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Published On: Wed, Jul 16th, 2014

Stem Cell Conversion Heralds New Treatment for Blood Disorders

Scientists from the University of Wisconsin-Madison have demonstrated for the first time the ability to differentiate human pluripotent stem cells (hPSCs) into various types of blood cells.  The new conversion technique, using only four factors, can develop blood cell precursors from any cell in the body.

Global Dispatch 200x119The stem cells used by the researchers are induced hPSCs, as the precursors can be any cell of the body.  Researchers take samples from skin, muscle, inner cheek, or other areas and coax those cells back into a pluripotent state, meaning the cells can become almost any other cell type in the body.  Then, using a special combination of factors in a specific order, researchers turn these cells into the desired mature cell type.  This approach lessens the ethical quandaries of using embryonic stem cells while still providing the potential for enhanced differentiation and disease treatment.

Normally, the cells are turned into other cells by the use of a viral vector, which implants specific genes into the hPSC to promote differentiation.  The researchers at UW instead used transcription factors, which are small proteins that help turn on specific genes that are already present in the cell’s DNA.  This approach lessens the concern of using viral delivery, and is much more relevant to actual cellular development.  “By overexpressing just two transcription factors, we can, in the laboratory dish, reproduce the sequence of events we see in the embryo”, says Dr. Igor Slukvin of the Department of Pathology and Laboratory Medicine in the UW School of Medicine and Public Health and the Wisconsin National Primate Research Center.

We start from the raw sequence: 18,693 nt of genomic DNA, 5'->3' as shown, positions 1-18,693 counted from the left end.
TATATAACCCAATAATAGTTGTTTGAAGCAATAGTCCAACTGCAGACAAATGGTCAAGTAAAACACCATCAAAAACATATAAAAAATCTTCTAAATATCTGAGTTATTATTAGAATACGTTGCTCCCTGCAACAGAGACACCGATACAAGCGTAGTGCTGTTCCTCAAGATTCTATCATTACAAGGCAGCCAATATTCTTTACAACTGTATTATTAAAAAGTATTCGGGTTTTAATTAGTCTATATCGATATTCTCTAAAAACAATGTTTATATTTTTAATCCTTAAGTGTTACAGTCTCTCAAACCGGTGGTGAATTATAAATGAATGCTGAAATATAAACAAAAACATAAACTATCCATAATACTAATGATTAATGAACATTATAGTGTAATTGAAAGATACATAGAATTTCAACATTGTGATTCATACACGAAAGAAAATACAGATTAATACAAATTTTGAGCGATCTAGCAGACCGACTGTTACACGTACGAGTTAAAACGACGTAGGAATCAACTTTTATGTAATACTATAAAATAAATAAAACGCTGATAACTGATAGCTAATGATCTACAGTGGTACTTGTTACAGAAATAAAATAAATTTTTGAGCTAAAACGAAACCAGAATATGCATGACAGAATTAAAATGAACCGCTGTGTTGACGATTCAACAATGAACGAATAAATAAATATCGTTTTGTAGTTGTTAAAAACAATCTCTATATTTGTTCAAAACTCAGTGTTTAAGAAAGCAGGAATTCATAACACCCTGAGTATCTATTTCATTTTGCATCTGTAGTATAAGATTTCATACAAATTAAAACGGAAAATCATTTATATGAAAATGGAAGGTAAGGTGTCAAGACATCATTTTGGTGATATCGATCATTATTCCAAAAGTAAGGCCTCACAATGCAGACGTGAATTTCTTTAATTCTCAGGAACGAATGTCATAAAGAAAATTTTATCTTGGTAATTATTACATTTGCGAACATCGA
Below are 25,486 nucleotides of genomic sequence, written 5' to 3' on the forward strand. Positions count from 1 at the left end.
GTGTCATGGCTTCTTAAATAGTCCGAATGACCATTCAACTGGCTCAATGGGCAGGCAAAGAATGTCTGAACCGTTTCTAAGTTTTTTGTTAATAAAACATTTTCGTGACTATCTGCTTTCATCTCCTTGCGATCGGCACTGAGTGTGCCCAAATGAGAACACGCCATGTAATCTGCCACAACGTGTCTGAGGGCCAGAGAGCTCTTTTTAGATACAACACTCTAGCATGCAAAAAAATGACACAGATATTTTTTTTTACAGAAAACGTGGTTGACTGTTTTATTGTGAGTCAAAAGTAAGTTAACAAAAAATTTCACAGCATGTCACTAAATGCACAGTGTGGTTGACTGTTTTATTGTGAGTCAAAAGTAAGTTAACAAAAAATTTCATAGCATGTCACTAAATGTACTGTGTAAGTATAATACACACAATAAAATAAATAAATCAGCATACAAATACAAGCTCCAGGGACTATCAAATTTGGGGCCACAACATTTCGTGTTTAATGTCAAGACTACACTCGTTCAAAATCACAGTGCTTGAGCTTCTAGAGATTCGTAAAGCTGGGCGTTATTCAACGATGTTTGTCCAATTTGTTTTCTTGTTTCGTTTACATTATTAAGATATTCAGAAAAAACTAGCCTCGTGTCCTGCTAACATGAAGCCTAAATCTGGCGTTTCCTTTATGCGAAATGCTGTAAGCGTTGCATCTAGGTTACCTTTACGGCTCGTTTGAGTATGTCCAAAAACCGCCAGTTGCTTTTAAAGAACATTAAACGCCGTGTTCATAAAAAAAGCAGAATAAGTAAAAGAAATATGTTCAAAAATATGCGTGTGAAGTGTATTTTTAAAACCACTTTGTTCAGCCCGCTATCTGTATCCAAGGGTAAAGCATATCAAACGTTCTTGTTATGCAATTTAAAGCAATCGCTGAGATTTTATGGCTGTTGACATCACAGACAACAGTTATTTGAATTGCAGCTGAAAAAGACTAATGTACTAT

Cells treated with ​ETV2 and ​GATA2 developed into a pan-myeloid lineage, promoting differentiation into granulocytes (cells of the immune system), while cells treated with ​GATA2 and ​TAL1 develop into a erythro-megakaryocytic lineage, promoting differentiation into red blood cells and platelets.

Blood cell extraction is an arduous process, complicated in many instances by diseases such as leukemias and lymphomas.  Even when isolated, the volume of cells is often inadequate to provide a large enough therapeutic effect.  Previous differentiation protocols struggled with conversion efficiency, but Dr. Sluvkin’s group was able to yield 100% conversion with three times the expansion, turning one million hPSCs into thirty million blood cells.

Since the new blood cells will derive from the patient being treated, they will have the same type of DNA and cell surface markers as the patient’s normal blood cells.  This will prevent immune rejection, allowing the cells to out compete damaged or diseased cells in ailments such as sickle cell anemia and certain infections.

Edward Marks is a PhD student at the University of Delaware.  His research involves the healing of myocardial tissue after major cardiac events using nanomedicine techniques, with the goal of pushing any advancement directly into the clinic.  Edward received his BS from Rutgers University and Masters from the University of Delaware.

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